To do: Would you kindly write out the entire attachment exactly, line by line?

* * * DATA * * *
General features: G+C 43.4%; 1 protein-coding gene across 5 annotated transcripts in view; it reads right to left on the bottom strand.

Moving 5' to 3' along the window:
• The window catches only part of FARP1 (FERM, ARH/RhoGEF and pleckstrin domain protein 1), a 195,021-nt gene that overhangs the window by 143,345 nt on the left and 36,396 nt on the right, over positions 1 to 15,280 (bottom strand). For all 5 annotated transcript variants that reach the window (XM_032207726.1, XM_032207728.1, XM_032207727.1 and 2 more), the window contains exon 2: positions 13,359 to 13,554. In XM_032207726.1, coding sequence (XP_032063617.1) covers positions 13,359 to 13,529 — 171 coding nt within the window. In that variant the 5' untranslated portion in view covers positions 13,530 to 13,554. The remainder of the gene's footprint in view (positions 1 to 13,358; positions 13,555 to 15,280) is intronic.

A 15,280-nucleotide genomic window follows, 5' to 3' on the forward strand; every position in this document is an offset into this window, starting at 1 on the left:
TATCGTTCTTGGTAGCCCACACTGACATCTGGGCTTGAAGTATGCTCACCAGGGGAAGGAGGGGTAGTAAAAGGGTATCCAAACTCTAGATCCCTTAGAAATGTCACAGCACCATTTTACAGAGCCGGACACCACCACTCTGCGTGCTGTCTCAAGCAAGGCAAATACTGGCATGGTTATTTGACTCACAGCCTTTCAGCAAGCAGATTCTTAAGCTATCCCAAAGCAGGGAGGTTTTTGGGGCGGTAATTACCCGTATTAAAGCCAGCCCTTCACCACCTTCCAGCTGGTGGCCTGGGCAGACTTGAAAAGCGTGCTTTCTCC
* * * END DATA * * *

General features: G+C 43.4%; 1 protein-coding gene across 5 annotated transcripts in view; it reads right to left on the bottom strand.

Moving 5' to 3' along the window:
• The window catches only part of FARP1 (FERM, ARH/RhoGEF and pleckstrin domain protein 1), a 195,021-nt gene that overhangs the window by 143,345 nt on the left and 36,396 nt on the right, over positions 1 to 15,280 (bottom strand). For all 5 annotated transcript variants that reach the window (XM_032207726.1, XM_032207728.1, XM_032207727.1 and 2 more), the window contains exon 2: positions 13,359 to 13,554. In XM_032207726.1, coding sequence (XP_032063617.1) covers positions 13,359 to 13,529 — 171 coding nt within the window. In that variant the 5' untranslated portion in view covers positions 13,530 to 13,554. The remainder of the gene's footprint in view (positions 1 to 13,358; positions 13,555 to 15,280) is intronic.

A 15,280-nucleotide genomic window follows, 5' to 3' on the forward strand; every position in this document is an offset into this window, starting at 1 on the left:
TATCGTTCTTGGTAGCCCACACTGACATCTGGGCTTGAAGTATGCTCACCAGGGGAAGGAGGGGTAGTAAAAGGGTATCCAAACTCTAGATCCCTTAGAAATGTCACAGCACCATTTTACAGAGCCGGACACCACCACTCTGCGTGCTGTCTCAAGCAAGGCAAATACTGGCATGGTTATTTGACTCACAGCCTTTCAGCAAGCAGATTCTTAAGCTATCCCAAAGCAGGGAGGTTTTTGGGGCGGTAATTACCCGTATTAAAGCCAGCCCTTCACCACCTTCCAGCTGGTGGCCTGGGCAGACTTGAAAAGCGTGCTTTCTCC